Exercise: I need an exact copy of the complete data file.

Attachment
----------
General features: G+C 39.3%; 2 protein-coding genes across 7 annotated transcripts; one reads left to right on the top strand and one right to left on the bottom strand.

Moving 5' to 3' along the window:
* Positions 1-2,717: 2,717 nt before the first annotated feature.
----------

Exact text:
General features: G+C 39.3%; 2 protein-coding genes across 7 annotated transcripts; one reads left to right on the top strand and one right to left on the bottom strand.

Moving 5' to 3' along the window:
* Positions 1-2,717: 2,717 nt before the first annotated feature.